Pop Quiz! Who's Winning the Tax Game (and By How Much)?

Economy Quiz
As the presidential race heats up, one of the most contentious issues continues to be the economy. Whether the subject is the tax code, health care reform or unemployment, it's clear that November's battle will feature two very different visions of America -- and two very different ideas of how to cure the country's economic malaise. With that in mind, we've decided to look at some of America's biggest economic surprises.

Think you know the economy? Take our quiz and find out!

21 PHOTOS
Quiz: The Economy and the Tax Gap in the United States
See Gallery
Pop Quiz! Who's Winning the Tax Game (and By How Much)?

A. 30%
B. 27%
C. 19%
D. 13.9%

Answer: C. Thanks in large part to the exceedingly generous 15% capital gains and dividend taxes, most of the super-rich pay a lower tax rate than middle-class filers making $69,001 per year.

Citation

A. The top 1%
B. The Bottom 20%

Answer: B. Taxpayers in the bottom 20% pay, on average, 8.8% of their income into Social Security. Those at the top pay, on average 1.6% of their income into Social Security.

Citation

A. The top 1%
B. The bottom 20%

Answer: B. Depending on the state, the bottom 20% of earners pay between 6.7 and 1.1 times as much of their paycheck in state taxes.

Citation

A. 28%
B. 50%
C. 62%
D. 71%

Answer: B. While he has become the patron saint of tax cutters, for most of Ronald Reagan's presidency, the top tax rate was much higher than it is today.

Citation

A. 50%
B. 41%
C. 70%
D. 91%

Answer: C. Under President Nixon, there were also up to 33 tax brackets. Today, there are six.

Citation

A. 27%
B. 39%
C. 73%
D. 91%

Answer: D. The first big drop in the top tax bracket -- to 77% -- happened under John F. Kennedy.

Citation

A. $50,000
B. $375,000
C. $5.12 million
D. $10 million

Answer: C. In 2001, the estate tax exemption topped out at $675,000, and the top rate was 55%. Today, the exemption is $5.12 million, and the top rate is 35%. Side note: $5.12 million represents the average yearly earnings of over 103 households – none of whom would get a 100% exemption on their taxes.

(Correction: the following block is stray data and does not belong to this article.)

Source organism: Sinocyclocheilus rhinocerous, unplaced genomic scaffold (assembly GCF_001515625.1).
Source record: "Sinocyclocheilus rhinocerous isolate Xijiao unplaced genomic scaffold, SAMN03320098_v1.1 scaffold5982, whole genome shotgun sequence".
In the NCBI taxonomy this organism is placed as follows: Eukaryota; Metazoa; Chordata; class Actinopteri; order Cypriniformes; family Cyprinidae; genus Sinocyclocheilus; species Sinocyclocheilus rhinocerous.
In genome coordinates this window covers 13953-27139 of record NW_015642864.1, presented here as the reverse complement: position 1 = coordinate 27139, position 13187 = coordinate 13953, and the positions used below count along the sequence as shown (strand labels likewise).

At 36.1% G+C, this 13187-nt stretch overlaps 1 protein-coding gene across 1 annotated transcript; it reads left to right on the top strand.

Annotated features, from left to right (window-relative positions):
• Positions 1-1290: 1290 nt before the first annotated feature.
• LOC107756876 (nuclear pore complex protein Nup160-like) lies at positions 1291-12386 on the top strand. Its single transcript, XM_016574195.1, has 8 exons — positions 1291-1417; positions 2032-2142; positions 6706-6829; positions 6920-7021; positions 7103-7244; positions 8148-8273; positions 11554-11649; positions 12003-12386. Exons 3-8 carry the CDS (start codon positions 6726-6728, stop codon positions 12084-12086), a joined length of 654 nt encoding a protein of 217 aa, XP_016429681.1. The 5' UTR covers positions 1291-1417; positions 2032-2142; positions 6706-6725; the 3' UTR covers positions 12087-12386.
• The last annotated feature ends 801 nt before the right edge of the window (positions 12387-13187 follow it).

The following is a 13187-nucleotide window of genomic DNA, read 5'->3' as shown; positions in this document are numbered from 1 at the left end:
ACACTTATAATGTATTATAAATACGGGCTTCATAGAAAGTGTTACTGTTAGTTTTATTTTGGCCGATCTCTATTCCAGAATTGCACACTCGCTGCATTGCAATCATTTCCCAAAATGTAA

Citation

A. 27.3%
B. 49.3%
C. 37.8%
D. 51.7%

Answer: B. The period right before the Great Depression witnessed one of the biggest income distribution gaps in U.S. history.

Citation

A. 25.3%
B. 32.3%
C. 41.7%
D. 50.3%

Answer: B. In the 1950's, America's thriving middle class was flush with cash. Their free spending further increased employment, creating a virtuous economic cycle.

Citation

A. 21.2%
B. 30.7%
C. 37.5%
D. 49.7%

Answer: D. In other words, income distribution in the U.S. today is more unbalanced than it was before the Great Depression.

Citation

HIDE CAPTION
SHOW CAPTION
of
SEE ALL
BACK TO SLIDE

Bruce Watson is a senior features writer for DailyFinance. You can reach him by e-mail at bruce.watson@teamaol.com, or follow him on Twitter at@bruce1971.

Selling on Etsy & Your Taxes

Selling your kid's old bicycle is not likely to cause any tax consequences, but when you sell crafts, vintage or specialty items on websites like Etsy, you must report and pay taxes on your net income. You will also likely need to pay self-employment tax on your profits, and in some locations, you may also be responsible for charging and collecting sales tax.

Read More

Brought to you by TurboTax.com

Business Use of Vehicles

If you use vehicles in your small business, how and when you deduct for the business use of those vehicles can have significant tax implications. It pays to learn the nuances of mileage deductions, buying versus leasing and depreciation of vehicles. Special rules for business vehicles can deliver healthy tax savings.

Read More

Brought to you by TurboTax.com

2017 Tax Reform Impact: What You Should Know

Congress has passed the largest piece of tax reform legislation in more than three decades. The bill will affect the taxes of most taxpayers, but one key point to keep in mind is that for most people, the bill won't affect your taxes for 2017 (the one you file in 2018).

Read More

Brought to you by TurboTax.com

Top 5 Reasons to File Your Taxes Early

Every April, many taxpayers wait until the last minute to file their federal income tax returns. Despite this tendency, there are many reasons to file your taxes early. If you will receive a refund, you may want to submit your return as quickly as possible. Additionally, there are benefits to filing early for those taxpayers who have a balance due.

Read More

Brought to you by TurboTax.com
Read Full Story